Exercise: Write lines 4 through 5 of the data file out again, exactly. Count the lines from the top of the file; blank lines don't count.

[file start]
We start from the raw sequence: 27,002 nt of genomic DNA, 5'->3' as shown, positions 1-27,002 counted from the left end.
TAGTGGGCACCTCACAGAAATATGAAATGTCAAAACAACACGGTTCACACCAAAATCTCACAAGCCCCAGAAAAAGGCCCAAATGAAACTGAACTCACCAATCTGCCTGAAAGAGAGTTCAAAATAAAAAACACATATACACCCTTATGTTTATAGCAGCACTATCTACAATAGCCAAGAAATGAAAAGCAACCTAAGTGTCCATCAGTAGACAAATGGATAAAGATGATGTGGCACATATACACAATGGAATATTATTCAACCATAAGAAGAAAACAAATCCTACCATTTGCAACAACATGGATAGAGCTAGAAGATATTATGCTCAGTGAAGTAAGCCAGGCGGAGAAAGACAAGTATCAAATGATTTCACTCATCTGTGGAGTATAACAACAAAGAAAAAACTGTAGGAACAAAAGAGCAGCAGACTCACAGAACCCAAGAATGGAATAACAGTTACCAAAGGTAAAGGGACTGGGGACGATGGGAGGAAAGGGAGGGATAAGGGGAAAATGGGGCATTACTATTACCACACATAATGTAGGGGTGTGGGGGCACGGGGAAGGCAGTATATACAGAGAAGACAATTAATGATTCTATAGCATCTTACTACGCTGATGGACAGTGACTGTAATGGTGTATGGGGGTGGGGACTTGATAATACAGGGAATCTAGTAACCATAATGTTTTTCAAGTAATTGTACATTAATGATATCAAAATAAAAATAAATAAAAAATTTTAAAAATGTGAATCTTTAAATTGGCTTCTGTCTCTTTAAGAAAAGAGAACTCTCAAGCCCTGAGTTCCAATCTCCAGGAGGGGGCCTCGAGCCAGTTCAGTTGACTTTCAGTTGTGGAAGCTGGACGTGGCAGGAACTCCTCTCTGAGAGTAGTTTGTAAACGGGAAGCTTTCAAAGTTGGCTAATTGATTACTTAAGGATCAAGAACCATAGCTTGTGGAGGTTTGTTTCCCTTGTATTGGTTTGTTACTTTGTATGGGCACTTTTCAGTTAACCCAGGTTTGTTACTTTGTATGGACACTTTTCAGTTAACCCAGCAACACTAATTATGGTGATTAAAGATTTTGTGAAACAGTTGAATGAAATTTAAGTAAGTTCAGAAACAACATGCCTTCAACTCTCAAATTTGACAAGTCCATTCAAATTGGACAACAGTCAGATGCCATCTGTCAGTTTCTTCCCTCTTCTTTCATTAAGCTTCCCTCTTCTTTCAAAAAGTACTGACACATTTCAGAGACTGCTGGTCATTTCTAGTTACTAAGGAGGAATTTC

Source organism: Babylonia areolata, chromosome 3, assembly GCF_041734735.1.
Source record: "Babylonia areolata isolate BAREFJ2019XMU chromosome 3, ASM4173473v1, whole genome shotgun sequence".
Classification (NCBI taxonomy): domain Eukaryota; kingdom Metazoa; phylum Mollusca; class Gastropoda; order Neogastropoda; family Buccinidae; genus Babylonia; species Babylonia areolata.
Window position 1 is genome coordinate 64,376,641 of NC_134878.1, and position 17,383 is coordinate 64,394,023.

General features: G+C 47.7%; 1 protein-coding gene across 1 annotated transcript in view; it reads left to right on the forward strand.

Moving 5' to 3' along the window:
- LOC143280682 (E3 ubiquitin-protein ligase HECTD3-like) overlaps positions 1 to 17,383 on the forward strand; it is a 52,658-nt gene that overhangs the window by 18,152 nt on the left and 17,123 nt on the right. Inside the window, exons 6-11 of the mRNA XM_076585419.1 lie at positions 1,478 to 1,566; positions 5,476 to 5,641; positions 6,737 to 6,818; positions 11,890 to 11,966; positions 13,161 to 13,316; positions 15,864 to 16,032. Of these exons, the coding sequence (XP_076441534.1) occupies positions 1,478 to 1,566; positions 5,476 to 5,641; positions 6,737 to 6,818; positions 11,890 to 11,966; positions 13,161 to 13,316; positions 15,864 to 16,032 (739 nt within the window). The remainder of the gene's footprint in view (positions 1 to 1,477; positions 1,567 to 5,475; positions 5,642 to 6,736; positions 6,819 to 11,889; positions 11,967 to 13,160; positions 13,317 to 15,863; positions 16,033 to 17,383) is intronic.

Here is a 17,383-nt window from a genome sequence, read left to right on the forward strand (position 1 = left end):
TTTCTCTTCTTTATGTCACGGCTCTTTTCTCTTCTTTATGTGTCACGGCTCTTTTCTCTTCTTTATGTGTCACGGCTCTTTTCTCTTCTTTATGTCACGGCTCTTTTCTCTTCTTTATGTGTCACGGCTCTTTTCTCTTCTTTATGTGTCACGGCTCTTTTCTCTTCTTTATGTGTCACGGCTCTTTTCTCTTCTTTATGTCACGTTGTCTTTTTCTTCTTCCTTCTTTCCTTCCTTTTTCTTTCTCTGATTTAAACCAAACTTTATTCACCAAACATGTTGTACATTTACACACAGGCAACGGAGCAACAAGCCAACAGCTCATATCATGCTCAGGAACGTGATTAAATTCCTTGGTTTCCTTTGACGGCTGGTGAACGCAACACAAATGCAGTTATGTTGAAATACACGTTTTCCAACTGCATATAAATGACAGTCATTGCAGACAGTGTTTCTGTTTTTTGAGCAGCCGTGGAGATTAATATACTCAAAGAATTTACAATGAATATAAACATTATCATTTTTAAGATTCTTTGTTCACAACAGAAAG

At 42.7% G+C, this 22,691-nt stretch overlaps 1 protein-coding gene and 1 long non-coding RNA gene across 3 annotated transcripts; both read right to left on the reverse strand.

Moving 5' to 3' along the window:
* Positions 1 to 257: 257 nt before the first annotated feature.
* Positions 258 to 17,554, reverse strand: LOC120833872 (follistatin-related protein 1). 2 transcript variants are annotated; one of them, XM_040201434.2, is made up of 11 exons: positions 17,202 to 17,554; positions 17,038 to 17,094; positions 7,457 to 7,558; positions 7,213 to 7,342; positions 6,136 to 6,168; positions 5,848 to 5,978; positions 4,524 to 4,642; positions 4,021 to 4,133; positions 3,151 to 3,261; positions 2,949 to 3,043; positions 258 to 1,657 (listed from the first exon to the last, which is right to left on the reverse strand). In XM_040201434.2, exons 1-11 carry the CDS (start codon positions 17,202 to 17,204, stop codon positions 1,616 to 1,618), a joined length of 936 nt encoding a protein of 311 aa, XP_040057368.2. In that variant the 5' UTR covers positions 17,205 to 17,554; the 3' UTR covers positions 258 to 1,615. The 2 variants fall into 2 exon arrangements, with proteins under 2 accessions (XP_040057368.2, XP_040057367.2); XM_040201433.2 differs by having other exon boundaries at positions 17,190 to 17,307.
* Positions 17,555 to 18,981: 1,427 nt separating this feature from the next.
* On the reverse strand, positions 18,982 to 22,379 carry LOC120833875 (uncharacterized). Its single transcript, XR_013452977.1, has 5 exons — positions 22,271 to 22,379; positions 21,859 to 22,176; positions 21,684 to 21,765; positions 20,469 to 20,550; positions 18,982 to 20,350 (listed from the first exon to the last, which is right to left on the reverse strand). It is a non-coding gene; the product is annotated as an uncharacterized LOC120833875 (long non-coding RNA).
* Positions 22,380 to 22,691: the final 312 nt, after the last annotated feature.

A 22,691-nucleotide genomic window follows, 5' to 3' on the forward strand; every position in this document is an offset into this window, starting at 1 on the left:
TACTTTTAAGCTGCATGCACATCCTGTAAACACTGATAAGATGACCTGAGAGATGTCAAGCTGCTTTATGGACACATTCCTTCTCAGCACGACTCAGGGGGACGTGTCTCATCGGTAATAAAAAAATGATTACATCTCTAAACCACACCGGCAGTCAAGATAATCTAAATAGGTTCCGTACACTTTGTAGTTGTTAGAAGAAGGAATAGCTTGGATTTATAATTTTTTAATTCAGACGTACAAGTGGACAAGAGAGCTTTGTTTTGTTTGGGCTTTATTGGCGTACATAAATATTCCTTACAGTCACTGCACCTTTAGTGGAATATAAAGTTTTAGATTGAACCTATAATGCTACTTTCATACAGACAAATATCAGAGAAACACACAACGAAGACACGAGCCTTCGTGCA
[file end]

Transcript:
Source record: "Babylonia areolata isolate BAREFJ2019XMU chromosome 3, ASM4173473v1, whole genome shotgun sequence".
Classification (NCBI taxonomy): domain Eukaryota; kingdom Metazoa; phylum Mollusca; class Gastropoda; order Neogastropoda; family Buccinidae; genus Babylonia; species Babylonia areolata.